Zombies are rarely welcome guests. Researchers at Mayo Clinic have discovered this applies not only to human zombies, but havoc-wreaking zombie cells as well.

Published in Nature, their study demonstrated that a buildup of senescent cells (cells that have stopped dividing), can negatively impact health, and even shorten the lifespan of healthy mice by as much as 35 percent. Therefore, clearing out these “zombie” cells is beneficial because it delays tumor formation, preserves organ and tissue function, and extends lifespan. Although the research was conducted on rodents, the results could lead to the development of approaches that reduce age-related health risks in humans.

“Cellular senescence is a biological mechanism that functions as an ‘emergency brake’ used by damaged cells to stop dividing,” said Dr. Jan van Deursen, Chair of Biochemistry and Molecular biology at Mayo Clinic, and senior author of the paper, in a statement. “While halting cell division of these cells is important for cancer prevention, it has been theorized that once the ‘emergency brake’ has been pulled, these cells are no longer necessary.”

The immune system is supposed to clear out these cells naturally and on a regular basis. However, this process becomes less effective over time, and makes the organism vulnerable to the senescent cells, which produce factors that damage adjacent cells and can cause chronic inflammation, a common theme among age-related diseases.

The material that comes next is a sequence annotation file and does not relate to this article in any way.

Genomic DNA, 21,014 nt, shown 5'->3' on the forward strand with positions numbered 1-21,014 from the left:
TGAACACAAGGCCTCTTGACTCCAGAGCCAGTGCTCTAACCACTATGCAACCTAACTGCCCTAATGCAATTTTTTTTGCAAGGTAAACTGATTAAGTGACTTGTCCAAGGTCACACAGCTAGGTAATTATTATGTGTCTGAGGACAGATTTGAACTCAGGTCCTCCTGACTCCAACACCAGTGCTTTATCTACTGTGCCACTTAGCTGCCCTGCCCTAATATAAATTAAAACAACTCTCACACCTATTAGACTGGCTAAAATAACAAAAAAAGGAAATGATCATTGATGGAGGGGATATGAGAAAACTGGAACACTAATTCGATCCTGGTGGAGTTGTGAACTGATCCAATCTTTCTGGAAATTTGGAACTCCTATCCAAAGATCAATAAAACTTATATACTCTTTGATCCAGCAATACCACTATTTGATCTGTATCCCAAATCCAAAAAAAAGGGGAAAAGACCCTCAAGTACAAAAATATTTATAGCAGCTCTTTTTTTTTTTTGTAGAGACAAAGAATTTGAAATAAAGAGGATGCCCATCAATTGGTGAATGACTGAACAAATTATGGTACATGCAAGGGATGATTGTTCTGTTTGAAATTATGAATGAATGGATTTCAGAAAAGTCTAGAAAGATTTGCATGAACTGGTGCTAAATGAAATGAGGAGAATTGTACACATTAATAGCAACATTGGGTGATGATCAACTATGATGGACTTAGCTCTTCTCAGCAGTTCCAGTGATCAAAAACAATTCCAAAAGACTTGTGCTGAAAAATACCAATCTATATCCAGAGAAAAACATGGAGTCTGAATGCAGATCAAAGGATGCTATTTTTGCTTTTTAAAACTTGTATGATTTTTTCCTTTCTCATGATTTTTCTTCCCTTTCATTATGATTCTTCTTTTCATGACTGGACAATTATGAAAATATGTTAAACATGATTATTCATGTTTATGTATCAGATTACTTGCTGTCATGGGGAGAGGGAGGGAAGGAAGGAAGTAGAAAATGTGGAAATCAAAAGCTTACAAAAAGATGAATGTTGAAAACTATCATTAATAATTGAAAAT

“Senescent cells that accumulate with aging are largely bad, do bad things to your organs and tissues, and therefore shorten your life but also the healthy phase of your life,” van Deursen said.

For the study, van Deursen and her colleagues used a transgene to allow for drug-induced eradication of the senescent cells from healthy mice. Upon injection of the drug, the lifespans of the animals increased by 17 to 35 percent. The mice also demonstrated improved health, as removal of the cells reduce the fat in several organs including the heart and kidney. Even better, the process didn’t seem to have any harmful effects.

“Since you can eliminate the cells without negative side effects, it seems like therapies that will mimic our findings — or our genetic model that we used to eliminate the cells — that drugs or other compounds that can eliminate senescent cells would be useful for therapies against age-related disabilities or diseases or conditions.”

Dr. Darren Baker, a molecular biologist at Mayo Clinic and first author on the study, was also optimistic about the implications of the research. He explained that the advantage of targeting the senescent cells is that even clearance of 60 to 70 percent can have big effects. Moreover, it would be quick and efficient.

Source: Baker D, Childs B, Durik M, Wijers M, Sieben C, Zhong J, et al. Naturally ocuring p16Ink4a-positive cells shorten healthy lifespan. Nature. 2016.